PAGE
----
France got their World Cup campaign off to a disappointing start with an uninspiring draw against Switzerland.
France captain Zinedine Zidane was not his usual inspirational self
Both teams found it hard in stifling conditions and lacked any real creative spark until the closing stages.
Switzerland came closest to scoring, with Alexander Frei fluffing an easy chance and Fabien Barthez brilliantly denying substitute Daniel Gygax.
Thierry Henry was denied a penalty when his shot was handled by Patrick Mueller but the referee waved his claims away.
France had the better of the early exchanges and Henry came close to giving them the lead with a header on five minutes, but Sylvain Wiltord put too much on the cross and it soared over the bar.
Neither team seemed keen to extend themselves in the disagreeable heat and it was no surprise the sides only managed a goal apiece in their two World Cup qualifying meetings.
Henry was isolated up front at times and this was highlighted midway through the first half when the Arsenal striker worked his way to the byline and stuck a probing cross into the box, only to find none of his colleagues had made the journey with him.
Switzerland had a glorious chance to open the scoring in the 23rd minute when Tranquillo Barnetta fired in a free kick and Phillippe Senderos got the faintest of touches to nod it on to the post.
In the resultant scramble Frei had the goal at his mercy, but Eric Abidal just did enough to put him off and the ball ballooned over the bar.
Debutant Franck Ribery should have given France the lead when he was put clean through on 37 minutes but he nervously squared to Henry instead. The striker's shot hit the hand of of Mueller, but the Russian referee decided it was accidental.
Patrick Vieira was off the pace
France came out of the traps quickest in the second half and Patrick Vieira wasted another opportunity two minutes in, scuffing his shot after being teed up by Ribery.
Vieira looked a shadow of the player who made those surging box-to-box runs, while Zinedine Zidane's box of tricks was ransacked some time ago, although he was still head and shoulders above his team-mates.
Just before the hour mark, Henry slid Wiltord in and a goal seemed certain until a perfectly-timed tackle by Senderos whipped the ball off the Frenchman's foot as he was preparing to pull the trigger.
Switzerland responded with a rare attack of their own when Barnetta burst into the area, but he delayed his pass too long and the French cleared their lines.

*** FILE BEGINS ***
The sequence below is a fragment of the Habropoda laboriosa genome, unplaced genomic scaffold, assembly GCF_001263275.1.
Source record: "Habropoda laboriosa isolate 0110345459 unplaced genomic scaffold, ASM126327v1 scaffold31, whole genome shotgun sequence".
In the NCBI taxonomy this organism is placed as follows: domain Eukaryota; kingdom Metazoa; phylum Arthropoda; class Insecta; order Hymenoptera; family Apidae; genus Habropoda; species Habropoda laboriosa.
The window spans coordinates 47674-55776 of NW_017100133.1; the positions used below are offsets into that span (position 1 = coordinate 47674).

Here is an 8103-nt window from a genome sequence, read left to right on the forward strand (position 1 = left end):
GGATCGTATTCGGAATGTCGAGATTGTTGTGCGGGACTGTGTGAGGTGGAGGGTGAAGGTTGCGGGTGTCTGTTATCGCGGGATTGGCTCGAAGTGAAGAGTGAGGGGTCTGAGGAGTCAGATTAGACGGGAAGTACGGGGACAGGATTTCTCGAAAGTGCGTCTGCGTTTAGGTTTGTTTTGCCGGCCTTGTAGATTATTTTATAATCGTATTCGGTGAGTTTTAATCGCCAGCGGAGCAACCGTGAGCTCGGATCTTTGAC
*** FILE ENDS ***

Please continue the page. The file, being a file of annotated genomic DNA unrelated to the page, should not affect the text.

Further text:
Substitute Vikash Dhorasoo was a whisker away from giving France a last-gasp winner and Frei's attempt to punch in a Swiss free kick was punished with a yellow card.
When the final whistle came, the French section of the crowd made their feelings clear, realising perhaps that age has finally caught up with Les Bleus.
France: Barthez, Abidal, Gallas, Thuram, Sagnol, Zidane, Makelele, Vieira, Ribery (Saha 69), Wiltord (Dhorasoo 84), Henry.
Subs Not Used: Boumsong, Chimbonda, Coupet, Diarra, Givet, Govou, Landreau, Malouda, Silvestre, Trezeguet.
Booked: Abidal, Zidane, Sagnol.
Switzerland: Zuberbuhler, Magnin, Senderos, Muller (Djourou 74), Philipp Degen, Cabanas, Vogel, Wicky (Margairaz 81), Barnetta, Frei, Streller (Gygax 57).
Subs Not Used: Behrami, Benaglio, Coltorti, David Degen, Dzemaili, Grichting, Lustrinelli, Spycher, Yakin.
Booked: Magnin, Barnetta, Philipp Degen, Cabanas, Frei.
Ref: Valentin Ivanov (Russia).
Fifa man of the match: Claude Makelele.
France have not scored a single goal in their last four World Cup matches, and join four other countries not to have scored in four consecutive World Cup games. Between 1930 and 1994, Bolivia set the World Cup record by not scoring a goal in five consecutive World Cup encounters.
Switzerland have recorded their first ever block-out at a World Cup. They failed to keep a clean sheet in all of their previous 22 World Cup matches. This already marked an all-time World Cup record. The Swiss have not lost in five matches in 2006. They beat Scotland and China and drew with Ivory Coast, Italy and now France.
Fabien Barthez (34 years and 350 days) and Lilian Thuram (34 years and 163 days) became the two oldest French players ever at a World Cup. The started eleven was also the oldest line-up ever for France with an average age of 30 years and 191 days.